Mere Allegation That No-Claim Certificate Was Obtained Under Financial Duress & Coercion Doesn’t Lead To Arbitrable Dispute: SC [Read Judgment]
Setting aside an arbitration reference order issued by the High Court, the Supreme Court held that the party should not have been permitted to raise arbitration dispute after accepting full and final payment of the contractual amount. The Court observed that mere allegation that no-claim certificate has been obtained under financial duress and coercion, without there being anything more to suggest the same, does not lead to an arbitrable dispute.
The matter arose out of a contract awarded by the ONGC. The company, which was awarded the contract, issued a no claim certificate on accepting full and final payment after the execution of work. However, the no claim certificate was later withdrawn by the company stating that it was issued under duress and coercion in order to get payment. The company contended that several of its running account bills remained uncleared, and it had to incur several other additional expenses on account of causes attributable to ONGC. Hence, the company sought initiation of arbitration proceedings. On refusal of ONGC to accede to arbitration request, the company approached the high court under Section 11 of the Arbitration and Conciliation Act, and the high court referred the matter to arbitration.
The reference made by the high court was challenged by ONGC in Supreme Court contending that arbitration reference should not have been made when the other party had recorded full discharge and satisfaction of the contract. On the other hand, the company contended that if a party who has executed the discharge agreement or discharge voucher alleges that execution of such document was on account of fraud/coercion/undue influence practiced by the other party then such discharge of the contract by such agreement would be rendered void and cannot be acted upon.
Situations where a party disowns the discharge and satisfaction of contract subsequently on grounds of coercion/fraud are not unknown to law and were dealt with in Union of India and Others v Master Construction Co (2011) 12 SCC 349 and New India Assurance Co Ltd v Genus Power Infrastructure Ltd (2015) 2 SCC 424. It was held in the said decisions that in genuine cases, it can be said that arbitrable disputes arise in such situations, and the matter could be referred to arbitration if a prima facie case is made out. However, a bald plea of fraud, coercion, duress or undue influence is not enough and the party who sets up such a plea must prima facie establish the same by placing materials. In RL Kalathia & Co v State of Gujarat (2011) 2 SCC 400, wherein it was observed that very often public sector undertakings have an upper hand and they demand issuance of no dues certificate for releasing payment.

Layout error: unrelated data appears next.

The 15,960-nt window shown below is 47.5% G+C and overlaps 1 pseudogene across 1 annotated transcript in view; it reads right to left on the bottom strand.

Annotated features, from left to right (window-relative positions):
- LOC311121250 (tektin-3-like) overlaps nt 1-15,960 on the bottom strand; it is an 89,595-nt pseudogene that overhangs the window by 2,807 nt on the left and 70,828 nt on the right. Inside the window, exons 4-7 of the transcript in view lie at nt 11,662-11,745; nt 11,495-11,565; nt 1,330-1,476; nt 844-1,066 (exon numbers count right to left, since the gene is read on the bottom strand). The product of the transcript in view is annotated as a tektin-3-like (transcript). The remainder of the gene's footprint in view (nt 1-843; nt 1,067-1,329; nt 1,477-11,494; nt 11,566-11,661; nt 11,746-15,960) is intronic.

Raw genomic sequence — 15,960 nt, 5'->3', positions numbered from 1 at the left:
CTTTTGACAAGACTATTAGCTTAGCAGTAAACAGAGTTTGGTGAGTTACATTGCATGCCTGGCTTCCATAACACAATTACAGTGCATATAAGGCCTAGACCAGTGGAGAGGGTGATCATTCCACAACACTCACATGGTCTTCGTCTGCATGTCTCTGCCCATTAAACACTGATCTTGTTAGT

Summing up the precedential decisions, the bench comprising Justice RK Agrawal and Justice Amitava Roy observed as follows:
When we refer to discharge of a contract by an agreement signed by both the parties or by execution of a full and final discharge voucher/receipt by one of the parties, we refer to an agreement or discharge voucher which is validly and voluntarily executed. If the party which has executed the discharge agreement or discharge voucher, alleges that the execution of such discharge agreement or voucher was on account of fraud/coercion/undue influence practised by the other party and is able to establish the same, then obviously the discharge of the contract by such agreement/voucher is rendered void and cannot be acted upon. Consequently, any dispute raised by such party would be arbitrable.
However, the bench also added that in case the party is not able to establish such a claim or appears to be lacking in credibility, then it is not open to the courts to refer the dispute to arbitration at all.
Here, on facts, the court found that the dispute raised by the company was not genuine. On scanning the correspondences between parties, the court noted that the company had not raised any dispute or claim earlier. The conduct of the company showed that “no-claim certificate” was given by it voluntarily. It was found that the company accepted the amount voluntarily and the contract was discharged voluntarily.
We are of the opinion that there is nothing on record to prove that the said Certificate had been given under duress or coercion and as the Certificate itself provided a clearance of no dues, the contractee could not now turn around and say that any further payment was still due on account of the losses incurred during the execution of the Contract. The story about duress was an afterthought in the background that the losses incurred during the execution of the Contract were not visualised earlier by the contractee, the bench observed. Hence, the Supreme Court held that the high court ought not to have referred the parties to arbitration.Read the Judgment Here